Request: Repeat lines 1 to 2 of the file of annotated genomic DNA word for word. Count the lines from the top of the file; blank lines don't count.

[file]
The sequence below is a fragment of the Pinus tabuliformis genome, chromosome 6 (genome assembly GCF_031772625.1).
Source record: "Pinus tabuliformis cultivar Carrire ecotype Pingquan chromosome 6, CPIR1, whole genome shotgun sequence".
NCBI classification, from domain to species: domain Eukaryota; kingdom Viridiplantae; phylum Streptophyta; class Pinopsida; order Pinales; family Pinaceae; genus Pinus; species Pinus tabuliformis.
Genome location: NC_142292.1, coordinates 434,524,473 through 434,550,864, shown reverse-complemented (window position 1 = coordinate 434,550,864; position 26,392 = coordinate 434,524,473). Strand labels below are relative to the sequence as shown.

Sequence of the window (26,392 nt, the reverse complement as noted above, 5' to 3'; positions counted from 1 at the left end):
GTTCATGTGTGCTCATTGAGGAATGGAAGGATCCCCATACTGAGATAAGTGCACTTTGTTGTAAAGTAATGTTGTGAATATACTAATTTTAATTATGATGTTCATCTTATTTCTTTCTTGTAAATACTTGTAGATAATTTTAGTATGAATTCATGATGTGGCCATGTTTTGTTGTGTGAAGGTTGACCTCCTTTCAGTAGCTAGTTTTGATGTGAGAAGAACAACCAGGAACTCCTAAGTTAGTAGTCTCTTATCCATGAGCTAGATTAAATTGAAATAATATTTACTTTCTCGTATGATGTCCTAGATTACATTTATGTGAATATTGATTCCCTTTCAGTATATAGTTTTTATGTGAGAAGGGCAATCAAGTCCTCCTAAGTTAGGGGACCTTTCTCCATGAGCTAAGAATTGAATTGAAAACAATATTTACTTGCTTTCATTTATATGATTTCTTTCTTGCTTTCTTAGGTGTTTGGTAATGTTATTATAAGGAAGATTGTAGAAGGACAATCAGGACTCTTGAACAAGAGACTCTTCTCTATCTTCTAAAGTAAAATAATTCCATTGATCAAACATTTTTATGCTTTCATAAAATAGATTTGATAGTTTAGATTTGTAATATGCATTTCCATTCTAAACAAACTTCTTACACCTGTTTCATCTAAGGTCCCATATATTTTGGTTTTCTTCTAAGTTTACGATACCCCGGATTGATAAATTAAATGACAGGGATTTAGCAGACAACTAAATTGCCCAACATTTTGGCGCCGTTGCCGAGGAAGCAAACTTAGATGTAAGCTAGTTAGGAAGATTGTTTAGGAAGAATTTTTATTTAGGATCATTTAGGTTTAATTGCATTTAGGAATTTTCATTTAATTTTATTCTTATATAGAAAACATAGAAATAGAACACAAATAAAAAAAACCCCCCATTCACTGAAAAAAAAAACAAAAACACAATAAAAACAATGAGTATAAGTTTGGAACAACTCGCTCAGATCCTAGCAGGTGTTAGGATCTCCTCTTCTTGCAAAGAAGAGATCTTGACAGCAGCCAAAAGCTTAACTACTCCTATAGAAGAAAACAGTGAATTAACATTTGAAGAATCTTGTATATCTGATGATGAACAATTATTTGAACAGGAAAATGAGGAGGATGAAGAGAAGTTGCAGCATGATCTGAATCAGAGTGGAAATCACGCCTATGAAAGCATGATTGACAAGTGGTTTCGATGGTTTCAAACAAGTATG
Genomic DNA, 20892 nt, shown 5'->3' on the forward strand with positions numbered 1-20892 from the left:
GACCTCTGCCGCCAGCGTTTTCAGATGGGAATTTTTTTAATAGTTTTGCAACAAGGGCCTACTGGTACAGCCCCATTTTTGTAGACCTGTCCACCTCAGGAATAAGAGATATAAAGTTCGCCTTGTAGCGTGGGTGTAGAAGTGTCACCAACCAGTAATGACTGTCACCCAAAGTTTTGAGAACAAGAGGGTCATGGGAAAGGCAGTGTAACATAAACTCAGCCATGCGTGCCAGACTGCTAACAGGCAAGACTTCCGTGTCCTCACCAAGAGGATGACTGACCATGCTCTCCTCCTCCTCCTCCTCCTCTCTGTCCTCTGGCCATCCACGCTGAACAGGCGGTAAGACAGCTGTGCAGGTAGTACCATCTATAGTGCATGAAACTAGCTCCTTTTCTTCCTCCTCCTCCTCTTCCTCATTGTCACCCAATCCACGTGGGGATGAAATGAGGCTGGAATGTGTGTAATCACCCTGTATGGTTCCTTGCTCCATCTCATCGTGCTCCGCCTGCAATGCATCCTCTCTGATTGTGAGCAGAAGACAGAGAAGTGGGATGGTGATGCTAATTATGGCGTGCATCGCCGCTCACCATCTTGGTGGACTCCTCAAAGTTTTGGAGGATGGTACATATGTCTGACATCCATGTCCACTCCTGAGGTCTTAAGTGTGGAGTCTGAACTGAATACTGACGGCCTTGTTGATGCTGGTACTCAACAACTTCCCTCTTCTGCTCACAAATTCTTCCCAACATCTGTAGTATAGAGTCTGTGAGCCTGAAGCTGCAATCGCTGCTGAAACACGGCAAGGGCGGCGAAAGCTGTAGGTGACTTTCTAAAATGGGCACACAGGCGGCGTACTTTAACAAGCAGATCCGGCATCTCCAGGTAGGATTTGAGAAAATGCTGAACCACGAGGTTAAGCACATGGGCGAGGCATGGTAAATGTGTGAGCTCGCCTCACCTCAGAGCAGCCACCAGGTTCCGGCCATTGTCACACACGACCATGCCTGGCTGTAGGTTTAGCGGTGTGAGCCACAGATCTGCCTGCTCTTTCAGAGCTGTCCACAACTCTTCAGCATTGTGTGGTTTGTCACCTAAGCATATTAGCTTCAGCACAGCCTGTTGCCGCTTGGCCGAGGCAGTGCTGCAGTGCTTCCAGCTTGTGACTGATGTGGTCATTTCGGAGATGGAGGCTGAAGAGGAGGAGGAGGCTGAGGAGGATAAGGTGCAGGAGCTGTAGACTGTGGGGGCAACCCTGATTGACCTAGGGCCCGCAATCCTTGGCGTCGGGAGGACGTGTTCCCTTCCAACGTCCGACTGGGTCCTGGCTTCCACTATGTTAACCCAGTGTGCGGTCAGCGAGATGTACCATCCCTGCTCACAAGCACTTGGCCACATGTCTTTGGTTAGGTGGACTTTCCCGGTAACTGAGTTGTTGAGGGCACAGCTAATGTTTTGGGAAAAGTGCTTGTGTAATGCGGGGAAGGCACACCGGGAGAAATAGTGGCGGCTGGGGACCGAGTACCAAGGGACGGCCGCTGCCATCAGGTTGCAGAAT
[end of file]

The sequence below is a fragment of the Pinus tabuliformis genome, chromosome 6 (genome assembly GCF_031772625.1).
Source record: "Pinus tabuliformis cultivar Carrire ecotype Pingquan chromosome 6, CPIR1, whole genome shotgun sequence".